Since then, above all thanks to the work of women like Sadie P. Delaney, there has been a rise in the body of bibliotheraputic writing and research that would make an immense resource and library for the historian of reading practices if gathered together in one place. The practice connects the efforts of library and medical professionals alike. Both feature reading lists and their application to case studies: bibliotherapy is applied to children in order to change their attitudes towards race, class, and disability; it’s applied to those whose parents are divorced or who have experienced abuse; it’s applied to adults who suffer from alcoholism or post traumatic stress disorder. A dissertation has been conducted on the effects of reading Zhuang Zi’s fables on stressed Taiwanese college students (“the results show the beneficial effects”); another dissertation applies a “bibliotherapy approach to preventing dating abuse in adolescent girls” through readings of Twilight, True Love, and You (2011)—an intervention that “did not demonstrate clear effects…. but there was some indication of change in attitudes regarding romantic myths and identification of controlling behaviours in relationships.”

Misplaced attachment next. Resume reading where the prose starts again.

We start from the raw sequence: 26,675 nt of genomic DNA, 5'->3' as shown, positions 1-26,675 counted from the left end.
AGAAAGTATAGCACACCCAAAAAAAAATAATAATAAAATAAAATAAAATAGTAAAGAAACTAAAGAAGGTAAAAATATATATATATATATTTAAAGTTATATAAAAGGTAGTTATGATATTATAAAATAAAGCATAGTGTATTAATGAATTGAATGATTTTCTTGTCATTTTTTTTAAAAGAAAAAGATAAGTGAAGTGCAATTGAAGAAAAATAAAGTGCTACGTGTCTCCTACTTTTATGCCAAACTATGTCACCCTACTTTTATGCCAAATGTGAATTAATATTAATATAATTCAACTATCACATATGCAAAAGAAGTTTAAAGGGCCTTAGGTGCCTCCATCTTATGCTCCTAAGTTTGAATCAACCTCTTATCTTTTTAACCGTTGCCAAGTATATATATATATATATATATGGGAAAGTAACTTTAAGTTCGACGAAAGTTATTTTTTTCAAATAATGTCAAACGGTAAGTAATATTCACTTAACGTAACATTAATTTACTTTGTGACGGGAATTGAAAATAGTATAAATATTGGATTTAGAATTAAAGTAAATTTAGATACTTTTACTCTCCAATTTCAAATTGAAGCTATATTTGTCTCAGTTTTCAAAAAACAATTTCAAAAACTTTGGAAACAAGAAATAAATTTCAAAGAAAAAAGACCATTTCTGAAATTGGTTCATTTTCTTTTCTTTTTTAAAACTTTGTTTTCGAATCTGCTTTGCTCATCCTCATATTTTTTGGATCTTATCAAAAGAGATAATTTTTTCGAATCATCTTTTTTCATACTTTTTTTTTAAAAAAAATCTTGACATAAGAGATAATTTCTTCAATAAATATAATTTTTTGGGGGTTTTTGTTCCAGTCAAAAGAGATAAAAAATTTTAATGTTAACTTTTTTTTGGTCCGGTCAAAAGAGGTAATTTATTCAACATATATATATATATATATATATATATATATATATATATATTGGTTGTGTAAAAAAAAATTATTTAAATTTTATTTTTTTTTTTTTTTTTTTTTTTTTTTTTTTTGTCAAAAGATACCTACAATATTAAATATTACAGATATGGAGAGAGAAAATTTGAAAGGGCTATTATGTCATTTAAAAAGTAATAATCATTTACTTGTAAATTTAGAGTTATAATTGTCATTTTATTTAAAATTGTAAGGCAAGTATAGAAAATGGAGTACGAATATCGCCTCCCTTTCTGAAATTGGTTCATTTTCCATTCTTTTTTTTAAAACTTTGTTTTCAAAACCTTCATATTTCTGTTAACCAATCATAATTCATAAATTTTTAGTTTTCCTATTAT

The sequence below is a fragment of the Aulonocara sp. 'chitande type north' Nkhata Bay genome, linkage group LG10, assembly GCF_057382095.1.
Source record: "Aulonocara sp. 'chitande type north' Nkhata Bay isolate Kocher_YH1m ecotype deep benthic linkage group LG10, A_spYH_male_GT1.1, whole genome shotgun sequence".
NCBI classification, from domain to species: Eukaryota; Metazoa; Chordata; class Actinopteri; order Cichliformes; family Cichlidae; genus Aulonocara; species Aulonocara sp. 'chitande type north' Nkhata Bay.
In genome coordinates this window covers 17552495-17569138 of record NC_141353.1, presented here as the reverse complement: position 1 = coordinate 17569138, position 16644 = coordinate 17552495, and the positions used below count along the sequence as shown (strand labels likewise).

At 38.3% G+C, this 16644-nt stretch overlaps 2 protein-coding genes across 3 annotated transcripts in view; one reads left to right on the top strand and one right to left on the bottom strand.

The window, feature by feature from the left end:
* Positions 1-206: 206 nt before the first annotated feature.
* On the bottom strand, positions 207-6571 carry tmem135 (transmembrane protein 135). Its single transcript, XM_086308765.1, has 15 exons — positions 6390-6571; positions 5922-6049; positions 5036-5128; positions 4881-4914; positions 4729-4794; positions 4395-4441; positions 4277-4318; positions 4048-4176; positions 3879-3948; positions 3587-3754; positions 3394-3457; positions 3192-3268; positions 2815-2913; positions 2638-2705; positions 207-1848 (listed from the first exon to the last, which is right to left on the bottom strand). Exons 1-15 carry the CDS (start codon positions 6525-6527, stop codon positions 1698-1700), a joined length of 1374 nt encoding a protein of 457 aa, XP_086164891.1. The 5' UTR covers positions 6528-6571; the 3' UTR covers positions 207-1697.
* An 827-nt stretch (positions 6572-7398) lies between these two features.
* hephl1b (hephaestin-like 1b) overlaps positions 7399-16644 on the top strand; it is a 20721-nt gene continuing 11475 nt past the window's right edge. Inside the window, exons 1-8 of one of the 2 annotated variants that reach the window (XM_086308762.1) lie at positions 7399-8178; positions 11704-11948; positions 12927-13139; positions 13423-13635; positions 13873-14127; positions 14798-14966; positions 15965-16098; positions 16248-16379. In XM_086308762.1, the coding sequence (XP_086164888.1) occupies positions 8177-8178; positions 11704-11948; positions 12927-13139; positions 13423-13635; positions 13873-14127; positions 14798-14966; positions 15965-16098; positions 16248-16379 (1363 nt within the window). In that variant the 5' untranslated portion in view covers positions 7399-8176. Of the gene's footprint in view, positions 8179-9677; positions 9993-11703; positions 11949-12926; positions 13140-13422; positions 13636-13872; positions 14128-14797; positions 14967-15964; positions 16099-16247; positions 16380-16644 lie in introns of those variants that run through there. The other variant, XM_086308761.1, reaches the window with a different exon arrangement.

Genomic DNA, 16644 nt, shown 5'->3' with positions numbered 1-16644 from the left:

Eleanor Frances Brown shows in Bibliotherapy and its widening applications (1975) how much of the widening application of bibliotherapy has been made possible by Delaney herself. In 1920, Delaney was assigned to the 135th Street Branch of the New York Public Library. She would have worked with African-Americans as well as immigrant communities of Italian, Chinese, and Jewish heritage. During that time—according to a profile on her life by Betty K. Gubert in the American Libraries journal—Delaney especially worked with building the library’s collections of books in Braille and Moon Point (another language for the visually impaired), learning both languages herself to better aid visitors to the library, and working with “juvenile delinquents.” The NYPL’s Schomburg Center for Research in Black Culture houses the Sadie P. Delaney Papers, featuring correspondence from the time between Delaney and W.E.B. Du Bois, Langston Hughes, Booker T. Washington, and other black luminaries of the time.